Jerome Powell and the central bank will send the U.S. economy hurtling into contraction mode no later than the winter after next.
How can I be so sure of my claim? Well, one very reliable indicator is flashing red.
In fact, it's so dependable that since 1980, it has predicted the advent of every recession, right around a year to 18 months ahead of time.
And right now, it's approaching the critical level.
See, the U.S. Federal Reserve's raising of short-term rates is causing the yield curve to flatten. From there, it's a short trip to outright inversion. Once it inverts, two-year Treasuries will yield more than 10-year Treasuries.
Once that happens, a major peak in stocks - then a recession - is all but totally certain within the next year and a half.
When that happens, the world's going to run for this uncommonly cheap insurance I know about - but you'll already be set up...
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The Fed Is Telegraphing Its Own Fatal Mistake
The Federal Reserve Bank of St. Louis publishes a crucial chart - one no investor can afford to miss.
It's the 10-year Treasury minus two-year Treasury differential. Most of the time, that differential is a positive number. That means the difference between longer-term Treasuries (10-year) and short-term Treasuries (2-year) is above zero.
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And that's the normal state of affairs.
But when the difference between these two maturities goes below zero and "inverts," trouble lies squarely ahead.
As you can see, we're getting oh so close.
You can see it plain as day: Each previous dip below zero preceded the recession that followed soon after, as indicated by the vertical gray bars.
In the last few months, the spread has tumbled. At the end of July, the difference came in at just 0.32%.
This is definite cause for investor concern, and you might think the Fed would be troubled, too, but it isn't. It's just not part of the Fed's mandate.
In fact, it's likely the Fed will continue to raise rates because once recession arrives, it will need to cut rates from a higher level.
I know, I know: That sounds absolutely crazy, but this is the U.S. Federal Reserve we're talking about here. Come hell or high water, it's going to cause the next recession.
And the worst part is, raising rates is not the only way the Fed's going to contribute.
They're Draining the Market's Very Lifeblood
While the Fed raises rates every March, June, September, and December, it's also shrinking its balance sheet by allowing its bonds to mature without reinvesting the proceeds.
That's effectively destroying base money at a pace of $600 billion annually, coming into the end of this year. This liquidity drain will essentially act like additional rate hikes, slowing down momentum.
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But as troubling as all this is - and as misguided as the Fed's policy may be - none of this means a recession will start next week.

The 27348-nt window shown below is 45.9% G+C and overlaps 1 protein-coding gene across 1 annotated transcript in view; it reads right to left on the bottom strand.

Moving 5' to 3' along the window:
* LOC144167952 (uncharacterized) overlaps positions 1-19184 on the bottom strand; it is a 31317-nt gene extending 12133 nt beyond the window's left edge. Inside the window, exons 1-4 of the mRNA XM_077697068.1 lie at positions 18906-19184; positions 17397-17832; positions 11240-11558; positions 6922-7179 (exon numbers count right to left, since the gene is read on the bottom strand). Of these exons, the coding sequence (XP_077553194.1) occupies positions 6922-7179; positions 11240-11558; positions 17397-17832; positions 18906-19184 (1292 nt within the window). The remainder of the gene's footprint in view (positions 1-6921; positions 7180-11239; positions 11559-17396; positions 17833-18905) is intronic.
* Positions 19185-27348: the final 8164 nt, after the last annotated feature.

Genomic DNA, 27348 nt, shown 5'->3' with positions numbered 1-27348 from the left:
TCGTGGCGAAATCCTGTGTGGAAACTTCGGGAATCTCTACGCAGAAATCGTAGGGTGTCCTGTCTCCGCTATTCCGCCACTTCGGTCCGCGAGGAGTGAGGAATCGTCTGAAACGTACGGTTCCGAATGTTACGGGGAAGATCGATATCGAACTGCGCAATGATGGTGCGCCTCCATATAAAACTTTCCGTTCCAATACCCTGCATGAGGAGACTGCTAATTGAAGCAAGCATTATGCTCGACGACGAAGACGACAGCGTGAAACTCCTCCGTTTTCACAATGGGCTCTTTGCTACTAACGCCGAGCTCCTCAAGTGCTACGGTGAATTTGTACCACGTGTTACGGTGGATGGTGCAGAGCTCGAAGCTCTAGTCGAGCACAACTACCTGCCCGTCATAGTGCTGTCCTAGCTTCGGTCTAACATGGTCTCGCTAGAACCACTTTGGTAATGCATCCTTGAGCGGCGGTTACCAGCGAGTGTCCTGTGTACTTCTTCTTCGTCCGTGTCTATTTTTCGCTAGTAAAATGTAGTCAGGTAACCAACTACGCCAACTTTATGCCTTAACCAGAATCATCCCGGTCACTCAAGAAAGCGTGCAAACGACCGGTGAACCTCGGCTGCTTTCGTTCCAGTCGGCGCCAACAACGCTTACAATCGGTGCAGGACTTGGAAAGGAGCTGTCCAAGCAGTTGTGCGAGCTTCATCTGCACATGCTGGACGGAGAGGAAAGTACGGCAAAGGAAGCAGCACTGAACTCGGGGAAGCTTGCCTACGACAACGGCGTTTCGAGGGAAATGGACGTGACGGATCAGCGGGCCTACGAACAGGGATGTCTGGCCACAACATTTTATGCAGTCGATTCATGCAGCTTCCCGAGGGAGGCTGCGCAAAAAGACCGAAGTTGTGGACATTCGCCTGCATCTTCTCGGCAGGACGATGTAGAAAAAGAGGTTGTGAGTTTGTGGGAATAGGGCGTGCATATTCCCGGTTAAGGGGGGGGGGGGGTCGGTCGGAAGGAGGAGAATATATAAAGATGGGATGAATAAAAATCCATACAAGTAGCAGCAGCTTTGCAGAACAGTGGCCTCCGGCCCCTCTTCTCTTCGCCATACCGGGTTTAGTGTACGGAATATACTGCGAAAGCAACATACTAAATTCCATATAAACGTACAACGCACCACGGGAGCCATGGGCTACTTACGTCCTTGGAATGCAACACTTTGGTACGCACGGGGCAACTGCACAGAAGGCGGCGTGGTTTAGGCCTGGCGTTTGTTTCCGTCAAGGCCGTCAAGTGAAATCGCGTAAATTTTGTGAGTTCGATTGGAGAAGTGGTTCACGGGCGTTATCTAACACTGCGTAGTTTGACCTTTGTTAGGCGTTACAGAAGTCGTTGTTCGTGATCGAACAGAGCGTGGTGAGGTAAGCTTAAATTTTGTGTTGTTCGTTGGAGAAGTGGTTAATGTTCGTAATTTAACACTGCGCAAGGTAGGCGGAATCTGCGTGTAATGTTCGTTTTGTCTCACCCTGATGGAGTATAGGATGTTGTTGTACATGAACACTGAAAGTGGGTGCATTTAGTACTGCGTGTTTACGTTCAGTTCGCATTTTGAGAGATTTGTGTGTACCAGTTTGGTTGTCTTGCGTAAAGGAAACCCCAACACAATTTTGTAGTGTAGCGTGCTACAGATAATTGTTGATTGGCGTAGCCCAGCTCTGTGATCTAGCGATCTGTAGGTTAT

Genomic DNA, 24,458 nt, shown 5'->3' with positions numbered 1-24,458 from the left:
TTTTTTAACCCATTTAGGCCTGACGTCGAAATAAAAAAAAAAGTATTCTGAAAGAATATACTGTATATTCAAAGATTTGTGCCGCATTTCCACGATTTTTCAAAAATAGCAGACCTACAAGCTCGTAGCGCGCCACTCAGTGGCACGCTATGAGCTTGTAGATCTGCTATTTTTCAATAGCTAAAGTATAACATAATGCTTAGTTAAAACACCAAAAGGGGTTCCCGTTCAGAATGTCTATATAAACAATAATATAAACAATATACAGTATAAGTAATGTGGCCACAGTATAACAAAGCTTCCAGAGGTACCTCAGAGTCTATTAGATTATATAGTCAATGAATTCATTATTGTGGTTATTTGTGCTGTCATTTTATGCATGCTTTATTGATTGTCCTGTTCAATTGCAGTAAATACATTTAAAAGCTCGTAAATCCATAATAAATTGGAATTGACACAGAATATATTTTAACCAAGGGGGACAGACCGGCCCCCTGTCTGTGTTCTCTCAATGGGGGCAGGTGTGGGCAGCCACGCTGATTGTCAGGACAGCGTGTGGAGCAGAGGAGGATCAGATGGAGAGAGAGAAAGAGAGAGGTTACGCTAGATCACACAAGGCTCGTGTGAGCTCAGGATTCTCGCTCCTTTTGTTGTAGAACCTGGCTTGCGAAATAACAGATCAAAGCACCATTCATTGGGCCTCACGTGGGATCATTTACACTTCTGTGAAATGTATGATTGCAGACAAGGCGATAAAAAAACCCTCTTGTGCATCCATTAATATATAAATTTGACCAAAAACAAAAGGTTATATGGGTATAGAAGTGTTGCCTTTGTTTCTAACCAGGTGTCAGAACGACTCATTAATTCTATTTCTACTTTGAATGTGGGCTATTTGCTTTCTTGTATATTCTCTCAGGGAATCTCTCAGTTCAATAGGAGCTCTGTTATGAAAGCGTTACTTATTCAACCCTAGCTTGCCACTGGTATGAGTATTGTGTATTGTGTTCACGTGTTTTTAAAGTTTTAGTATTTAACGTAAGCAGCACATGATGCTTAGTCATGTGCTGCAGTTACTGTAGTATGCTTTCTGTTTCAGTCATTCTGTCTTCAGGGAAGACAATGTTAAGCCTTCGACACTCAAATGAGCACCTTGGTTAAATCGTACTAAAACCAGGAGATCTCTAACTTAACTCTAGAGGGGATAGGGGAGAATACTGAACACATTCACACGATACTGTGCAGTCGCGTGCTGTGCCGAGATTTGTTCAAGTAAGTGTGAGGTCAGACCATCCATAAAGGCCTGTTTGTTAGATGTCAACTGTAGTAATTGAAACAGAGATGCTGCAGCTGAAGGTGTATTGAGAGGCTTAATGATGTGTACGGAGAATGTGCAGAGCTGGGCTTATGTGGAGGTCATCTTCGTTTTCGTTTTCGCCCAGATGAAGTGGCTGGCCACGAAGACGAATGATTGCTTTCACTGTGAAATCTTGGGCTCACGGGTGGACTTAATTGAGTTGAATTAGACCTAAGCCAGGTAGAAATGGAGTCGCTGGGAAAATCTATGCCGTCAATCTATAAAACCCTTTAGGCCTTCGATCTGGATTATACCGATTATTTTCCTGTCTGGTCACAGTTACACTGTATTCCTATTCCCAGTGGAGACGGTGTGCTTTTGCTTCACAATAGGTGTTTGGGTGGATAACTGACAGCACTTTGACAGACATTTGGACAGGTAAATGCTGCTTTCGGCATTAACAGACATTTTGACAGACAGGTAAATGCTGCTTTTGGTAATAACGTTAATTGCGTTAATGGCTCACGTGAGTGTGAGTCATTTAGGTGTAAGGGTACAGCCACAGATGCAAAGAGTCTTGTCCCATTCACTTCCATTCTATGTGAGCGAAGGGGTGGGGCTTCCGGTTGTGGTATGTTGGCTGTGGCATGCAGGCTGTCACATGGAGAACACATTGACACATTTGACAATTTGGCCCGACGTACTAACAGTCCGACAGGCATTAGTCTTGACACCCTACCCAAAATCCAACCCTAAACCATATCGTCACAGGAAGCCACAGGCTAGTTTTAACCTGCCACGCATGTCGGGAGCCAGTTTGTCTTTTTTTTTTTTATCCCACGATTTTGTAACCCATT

Rather, the yield curve inversion crossing below zero predicts the start of recession within the next 12-18 months.
When that happens, the Fed will respond with rate cuts, and the dollar will head into a tailspin in a frenzy of capital destruction.
Thankfully, that's a ways off, which means we can pick up some "recession insurance" on the cheap right now.
The Best Protection Was, Is, and Always Will Be Gold
I still love it.
What distinguishes BAR from most of its rivals is that it sports one of the lowest management expense ratios in the industry at just 0.2% - most others come in at 0.4% or higher.
The trust's goal is to seek the performance of the price of gold, minus trust expenses.
BAR is physically backed by gold held in London, with ICBC Standard Bank acting as custodian and Bank of New York Mellon Corp. (NYSE: BK) as trustee.
But here's the backstory. In early June, BAR had only $15 million in assets. In a couple of trading days, that exploded by $145 million to $160 million. In operation since only Aug. 31, 2017, BAR already has over $250 million in assets.
Will Rhind, CEO at GraniteShares, was the previous CEO for the SPDR Gold Shares ETF (NYSE Arca: GLD), the world's largest gold-backed ETF. As such, Rhind knows what matters most to gold investors.
That's why BAR's assets are fully gold-backed, why the fund doesn't touch cash or futures, and why it's audited bi-annually.
BAR's low management cost allows investors to maximize their returns from holding gold in this form.
Unwilling to sit back and be outdone, State Street's SPDR has recently launched its own low-cost gold bullion ETF, the SPDR Gold MiniShares Trust (NYSE Arca: GLDM).
The fund's management expense ratio is the lowest in the sector at just 18 basis points. It too holds physical gold bullion and, from time to time, cash.
Since launching a little over a month ago, the trust has already amassed some $87 million in assets. Although at least some of that has likely come from cannibalizing its GLD assets, the most cost-conscious gold investors are sure to realize its benefits.
That is how investors can fight back and protect themselves from the Fed's recession-causing policies.
Remember, the Fed is pushing the yield curve towards inversion, and it's rapidly heading towards zero, so the time to buy insurance is while it's uncharacteristically cheap - because that simply won't last.
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